MOORESVILLE – Lake Norman-based Solace for the Children hopes to raise $12,000 to bring an Afghan boy injured in war to the U.S. for surgery.

The humanitarian group also wants to arrange his medical care and lodging.

“At Solace for the Children we do all that we can when opportunities to partner with our military arise,” Executive Director Patsy Wilson said. “We understand that while they are serving our country overseas, they become involved within the communities where they are stationed.”

Najibullah, or “Naji,” was 8 years old when he was struck by a flare near his home in Afghanistan in 2011. The flare caused extensive injury to his abdominal wall and small intestines. His hospital course has been long and complicated, requiring multiple procedures at U.S. Forces and Coalition Forces Hospitals to remove damaged intestine and repair his abdominal wall.

By early 2012, he was fairly stable, yet today, Naji’s condition remains very serious.

His injuries are so extensive that he was left with an insufficient amount of bowel for him to maintain nutrition, called “short gut syndrome,” as well as the inability to close his abdominal wall.

In February 2014, he underwent yet another surgery to remove additional diseased bowel, further magnifying his problem.

Naji has insufficient bowel to maintain his nutrition and health. He requires daily treatments of intravenous fluids just to prevent dehydration. And his malnutrition worsens daily.

Naji was recently evaluated by various specialists including a pediatric surgeon, who has recommended a complex bowel lengthening procedure to treat his rare condition.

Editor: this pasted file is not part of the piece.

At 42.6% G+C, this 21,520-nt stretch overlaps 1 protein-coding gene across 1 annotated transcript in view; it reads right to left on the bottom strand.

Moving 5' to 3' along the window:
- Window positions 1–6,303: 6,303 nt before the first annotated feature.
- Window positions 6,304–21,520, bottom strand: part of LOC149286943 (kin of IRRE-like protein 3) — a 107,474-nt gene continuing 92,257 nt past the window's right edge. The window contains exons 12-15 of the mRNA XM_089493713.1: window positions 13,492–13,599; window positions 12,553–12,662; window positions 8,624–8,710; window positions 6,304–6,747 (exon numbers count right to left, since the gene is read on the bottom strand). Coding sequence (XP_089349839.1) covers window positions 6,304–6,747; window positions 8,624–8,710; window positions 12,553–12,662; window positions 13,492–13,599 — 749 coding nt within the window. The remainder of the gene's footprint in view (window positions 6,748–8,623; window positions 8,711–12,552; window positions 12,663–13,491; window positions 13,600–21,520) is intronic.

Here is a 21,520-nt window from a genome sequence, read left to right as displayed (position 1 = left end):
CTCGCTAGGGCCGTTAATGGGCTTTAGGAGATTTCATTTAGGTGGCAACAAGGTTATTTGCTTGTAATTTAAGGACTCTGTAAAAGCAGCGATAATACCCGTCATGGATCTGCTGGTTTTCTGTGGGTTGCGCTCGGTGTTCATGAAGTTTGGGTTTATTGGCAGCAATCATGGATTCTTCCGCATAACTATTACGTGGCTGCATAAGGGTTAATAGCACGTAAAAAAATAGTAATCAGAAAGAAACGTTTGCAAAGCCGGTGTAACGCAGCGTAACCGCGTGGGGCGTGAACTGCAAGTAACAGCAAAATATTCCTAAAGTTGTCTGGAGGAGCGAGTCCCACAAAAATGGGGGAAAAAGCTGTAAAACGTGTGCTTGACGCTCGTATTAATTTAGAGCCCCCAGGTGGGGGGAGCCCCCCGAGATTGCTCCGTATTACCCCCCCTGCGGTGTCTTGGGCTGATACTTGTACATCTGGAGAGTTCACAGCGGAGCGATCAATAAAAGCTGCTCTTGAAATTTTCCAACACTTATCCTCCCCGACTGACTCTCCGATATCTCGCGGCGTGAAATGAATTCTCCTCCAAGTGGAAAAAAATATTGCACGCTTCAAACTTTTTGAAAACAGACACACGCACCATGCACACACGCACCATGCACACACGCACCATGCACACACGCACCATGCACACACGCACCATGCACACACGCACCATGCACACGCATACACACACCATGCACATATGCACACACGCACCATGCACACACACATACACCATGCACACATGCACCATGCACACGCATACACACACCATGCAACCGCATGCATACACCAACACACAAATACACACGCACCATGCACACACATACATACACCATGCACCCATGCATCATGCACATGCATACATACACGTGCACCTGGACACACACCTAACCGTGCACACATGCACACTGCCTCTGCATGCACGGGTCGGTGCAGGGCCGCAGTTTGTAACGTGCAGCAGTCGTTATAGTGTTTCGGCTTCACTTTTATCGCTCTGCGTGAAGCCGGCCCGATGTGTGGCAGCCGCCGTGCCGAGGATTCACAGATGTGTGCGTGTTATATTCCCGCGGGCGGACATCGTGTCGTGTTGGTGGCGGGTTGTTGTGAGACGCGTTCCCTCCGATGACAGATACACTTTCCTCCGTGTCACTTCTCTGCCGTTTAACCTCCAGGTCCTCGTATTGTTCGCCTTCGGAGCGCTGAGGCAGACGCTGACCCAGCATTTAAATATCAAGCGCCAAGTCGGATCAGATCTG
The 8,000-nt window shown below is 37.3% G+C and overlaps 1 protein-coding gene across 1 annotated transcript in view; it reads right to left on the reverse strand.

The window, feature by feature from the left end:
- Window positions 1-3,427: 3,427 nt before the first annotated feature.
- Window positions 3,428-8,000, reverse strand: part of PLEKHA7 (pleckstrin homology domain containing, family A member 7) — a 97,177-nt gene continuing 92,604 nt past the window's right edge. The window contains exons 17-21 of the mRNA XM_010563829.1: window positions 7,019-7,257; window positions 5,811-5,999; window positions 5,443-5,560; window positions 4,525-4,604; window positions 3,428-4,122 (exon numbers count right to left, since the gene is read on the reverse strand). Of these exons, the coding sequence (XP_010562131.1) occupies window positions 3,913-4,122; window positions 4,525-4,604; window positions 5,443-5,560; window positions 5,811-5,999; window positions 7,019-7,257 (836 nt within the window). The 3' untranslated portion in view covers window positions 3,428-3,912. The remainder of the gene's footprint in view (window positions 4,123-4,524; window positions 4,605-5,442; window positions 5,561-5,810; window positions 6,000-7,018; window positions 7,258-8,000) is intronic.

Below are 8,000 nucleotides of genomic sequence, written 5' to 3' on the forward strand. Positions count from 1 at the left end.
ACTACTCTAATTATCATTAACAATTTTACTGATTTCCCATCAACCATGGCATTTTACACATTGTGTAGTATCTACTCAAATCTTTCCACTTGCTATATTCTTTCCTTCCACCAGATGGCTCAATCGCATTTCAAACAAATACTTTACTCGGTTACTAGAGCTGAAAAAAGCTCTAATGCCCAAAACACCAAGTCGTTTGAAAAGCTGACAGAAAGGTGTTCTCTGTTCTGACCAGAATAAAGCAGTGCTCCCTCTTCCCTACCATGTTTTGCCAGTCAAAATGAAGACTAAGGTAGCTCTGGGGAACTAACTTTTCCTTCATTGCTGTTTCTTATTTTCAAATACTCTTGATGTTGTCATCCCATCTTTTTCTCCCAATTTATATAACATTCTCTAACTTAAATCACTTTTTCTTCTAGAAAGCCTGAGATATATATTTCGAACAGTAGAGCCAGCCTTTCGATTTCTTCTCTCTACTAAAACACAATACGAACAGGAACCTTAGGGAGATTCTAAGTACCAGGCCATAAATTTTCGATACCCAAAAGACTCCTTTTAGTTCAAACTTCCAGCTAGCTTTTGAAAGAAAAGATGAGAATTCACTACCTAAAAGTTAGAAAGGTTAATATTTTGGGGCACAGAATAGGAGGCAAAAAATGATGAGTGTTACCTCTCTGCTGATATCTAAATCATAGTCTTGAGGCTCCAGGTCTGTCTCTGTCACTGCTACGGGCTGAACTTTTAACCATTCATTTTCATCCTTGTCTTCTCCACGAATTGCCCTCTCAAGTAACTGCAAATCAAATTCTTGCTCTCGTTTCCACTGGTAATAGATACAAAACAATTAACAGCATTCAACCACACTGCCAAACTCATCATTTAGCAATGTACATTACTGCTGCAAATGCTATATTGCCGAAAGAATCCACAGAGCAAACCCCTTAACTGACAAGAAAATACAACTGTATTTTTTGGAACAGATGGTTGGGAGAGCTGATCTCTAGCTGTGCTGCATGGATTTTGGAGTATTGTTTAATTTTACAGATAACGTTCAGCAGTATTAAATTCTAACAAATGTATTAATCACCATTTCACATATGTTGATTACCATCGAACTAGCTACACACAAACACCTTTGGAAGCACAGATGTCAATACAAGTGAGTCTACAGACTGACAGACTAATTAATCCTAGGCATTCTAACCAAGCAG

Successful treatment at an Afghan medical facility is not possible because of a lack of resources and knowledge of medical staff. Such procedures are only performed at special centers with capabilities of performing complex pediatric surgeries.

His caregivers in Afghanistan, of the 8th Forward Surgical Team, US Army, are willing to seek any means necessary to help him receive the treatment he needs.

Despite his condition, he always finds the energy to share hugs and kisses with everyone.

“He has won our hearts,” said Maj. Kevin Clive, a general surgeon with the 8th FST. “We hope to give him the future he deserves.”

Naji loves soccer. His favorite cartoon is “G.I. Joe.” In his short time at US Forces Hospitals, he has learned to speak fluent English. 

“It is apparent that Naji has touched the lives of many while being cared for and we want to do all that we can to give him a chance to survive,” Wilson said. “As you might imagine, the 8th FST family is anxious to get him to the U.S. as soon as possible, where he can receive the care he needs and find some relief for his tragic condition.”

Want to help? Make a tax-deductible gift to help by going to Notate your gift as for Naji. Details: